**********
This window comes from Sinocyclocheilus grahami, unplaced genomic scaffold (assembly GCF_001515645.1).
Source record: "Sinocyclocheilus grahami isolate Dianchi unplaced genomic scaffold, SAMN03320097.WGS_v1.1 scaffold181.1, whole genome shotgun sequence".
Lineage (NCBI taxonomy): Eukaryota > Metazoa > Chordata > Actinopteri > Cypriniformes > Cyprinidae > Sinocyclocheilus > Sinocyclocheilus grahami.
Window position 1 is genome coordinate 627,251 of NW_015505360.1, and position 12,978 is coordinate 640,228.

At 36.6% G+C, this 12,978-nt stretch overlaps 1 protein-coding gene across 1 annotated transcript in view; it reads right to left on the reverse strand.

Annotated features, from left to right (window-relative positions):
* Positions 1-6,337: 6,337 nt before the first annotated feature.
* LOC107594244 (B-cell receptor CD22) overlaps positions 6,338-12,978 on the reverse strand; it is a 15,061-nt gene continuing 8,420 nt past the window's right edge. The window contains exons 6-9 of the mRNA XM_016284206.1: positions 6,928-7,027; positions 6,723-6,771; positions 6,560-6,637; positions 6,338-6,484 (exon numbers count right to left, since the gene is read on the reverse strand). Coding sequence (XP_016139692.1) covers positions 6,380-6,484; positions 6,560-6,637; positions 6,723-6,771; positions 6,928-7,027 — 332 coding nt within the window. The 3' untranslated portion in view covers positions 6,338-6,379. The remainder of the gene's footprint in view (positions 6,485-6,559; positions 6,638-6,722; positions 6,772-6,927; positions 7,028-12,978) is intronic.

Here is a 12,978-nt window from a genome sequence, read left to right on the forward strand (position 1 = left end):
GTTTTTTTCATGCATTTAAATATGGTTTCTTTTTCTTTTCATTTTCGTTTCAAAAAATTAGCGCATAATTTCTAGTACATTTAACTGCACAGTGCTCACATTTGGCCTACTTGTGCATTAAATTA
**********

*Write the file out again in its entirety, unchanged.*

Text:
This window comes from Sinocyclocheilus grahami, unplaced genomic scaffold (assembly GCF_001515645.1).
Source record: "Sinocyclocheilus grahami isolate Dianchi unplaced genomic scaffold, SAMN03320097.WGS_v1.1 scaffold181.1, whole genome shotgun sequence".
Lineage (NCBI taxonomy): Eukaryota > Metazoa > Chordata > Actinopteri > Cypriniformes > Cyprinidae > Sinocyclocheilus > Sinocyclocheilus grahami.
Window position 1 is genome coordinate 627,251 of NW_015505360.1, and position 12,978 is coordinate 640,228.

At 36.6% G+C, this 12,978-nt stretch overlaps 1 protein-coding gene across 1 annotated transcript in view; it reads right to left on the reverse strand.

Annotated features, from left to right (window-relative positions):
* Positions 1-6,337: 6,337 nt before the first annotated feature.
* LOC107594244 (B-cell receptor CD22) overlaps positions 6,338-12,978 on the reverse strand; it is a 15,061-nt gene continuing 8,420 nt past the window's right edge. The window contains exons 6-9 of the mRNA XM_016284206.1: positions 6,928-7,027; positions 6,723-6,771; positions 6,560-6,637; positions 6,338-6,484 (exon numbers count right to left, since the gene is read on the reverse strand). Coding sequence (XP_016139692.1) covers positions 6,380-6,484; positions 6,560-6,637; positions 6,723-6,771; positions 6,928-7,027 — 332 coding nt within the window. The 3' untranslated portion in view covers positions 6,338-6,379. The remainder of the gene's footprint in view (positions 6,485-6,559; positions 6,638-6,722; positions 6,772-6,927; positions 7,028-12,978) is intronic.

Here is a 12,978-nt window from a genome sequence, read left to right on the forward strand (position 1 = left end):
GTTTTTTTCATGCATTTAAATATGGTTTCTTTTTCTTTTCATTTTCGTTTCAAAAAATTAGCGCATAATTTCTAGTACATTTAACTGCACAGTGCTCACATTTGGCCTACTTGTGCATTAAATTA